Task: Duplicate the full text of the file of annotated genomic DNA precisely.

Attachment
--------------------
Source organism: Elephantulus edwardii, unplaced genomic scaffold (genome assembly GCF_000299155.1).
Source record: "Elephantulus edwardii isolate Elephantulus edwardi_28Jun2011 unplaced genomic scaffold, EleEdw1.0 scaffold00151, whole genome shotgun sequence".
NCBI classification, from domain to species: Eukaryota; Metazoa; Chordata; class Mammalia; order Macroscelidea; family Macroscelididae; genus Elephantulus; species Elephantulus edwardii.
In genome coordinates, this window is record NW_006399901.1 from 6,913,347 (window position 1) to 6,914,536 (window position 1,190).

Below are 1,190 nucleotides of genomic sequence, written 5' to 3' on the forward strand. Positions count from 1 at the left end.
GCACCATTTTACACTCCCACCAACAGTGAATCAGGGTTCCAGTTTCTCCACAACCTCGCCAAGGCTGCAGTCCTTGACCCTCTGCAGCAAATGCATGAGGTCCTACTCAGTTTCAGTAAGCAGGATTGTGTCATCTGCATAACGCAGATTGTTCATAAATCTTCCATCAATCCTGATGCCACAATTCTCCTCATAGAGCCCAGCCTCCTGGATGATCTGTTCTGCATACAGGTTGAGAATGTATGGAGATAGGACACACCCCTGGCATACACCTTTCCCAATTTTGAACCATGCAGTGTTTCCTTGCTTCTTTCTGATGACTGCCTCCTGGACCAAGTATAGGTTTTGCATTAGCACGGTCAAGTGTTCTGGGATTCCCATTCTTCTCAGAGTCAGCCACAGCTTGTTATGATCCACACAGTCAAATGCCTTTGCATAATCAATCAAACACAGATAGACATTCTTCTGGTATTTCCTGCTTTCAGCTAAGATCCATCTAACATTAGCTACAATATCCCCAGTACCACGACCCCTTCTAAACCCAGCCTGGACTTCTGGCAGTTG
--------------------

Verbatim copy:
Source organism: Elephantulus edwardii, unplaced genomic scaffold (genome assembly GCF_000299155.1).
Source record: "Elephantulus edwardii isolate Elephantulus edwardi_28Jun2011 unplaced genomic scaffold, EleEdw1.0 scaffold00151, whole genome shotgun sequence".
NCBI classification, from domain to species: Eukaryota; Metazoa; Chordata; class Mammalia; order Macroscelidea; family Macroscelididae; genus Elephantulus; species Elephantulus edwardii.
In genome coordinates, this window is record NW_006399901.1 from 6,913,347 (window position 1) to 6,914,536 (window position 1,190).

Below are 1,190 nucleotides of genomic sequence, written 5' to 3' on the forward strand. Positions count from 1 at the left end.
GCACCATTTTACACTCCCACCAACAGTGAATCAGGGTTCCAGTTTCTCCACAACCTCGCCAAGGCTGCAGTCCTTGACCCTCTGCAGCAAATGCATGAGGTCCTACTCAGTTTCAGTAAGCAGGATTGTGTCATCTGCATAACGCAGATTGTTCATAAATCTTCCATCAATCCTGATGCCACAATTCTCCTCATAGAGCCCAGCCTCCTGGATGATCTGTTCTGCATACAGGTTGAGAATGTATGGAGATAGGACACACCCCTGGCATACACCTTTCCCAATTTTGAACCATGCAGTGTTTCCTTGCTTCTTTCTGATGACTGCCTCCTGGACCAAGTATAGGTTTTGCATTAGCACGGTCAAGTGTTCTGGGATTCCCATTCTTCTCAGAGTCAGCCACAGCTTGTTATGATCCACACAGTCAAATGCCTTTGCATAATCAATCAAACACAGATAGACATTCTTCTGGTATTTCCTGCTTTCAGCTAAGATCCATCTAACATTAGCTACAATATCCCCAGTACCACGACCCCTTCTAAACCCAGCCTGGACTTCTGGCAGTTG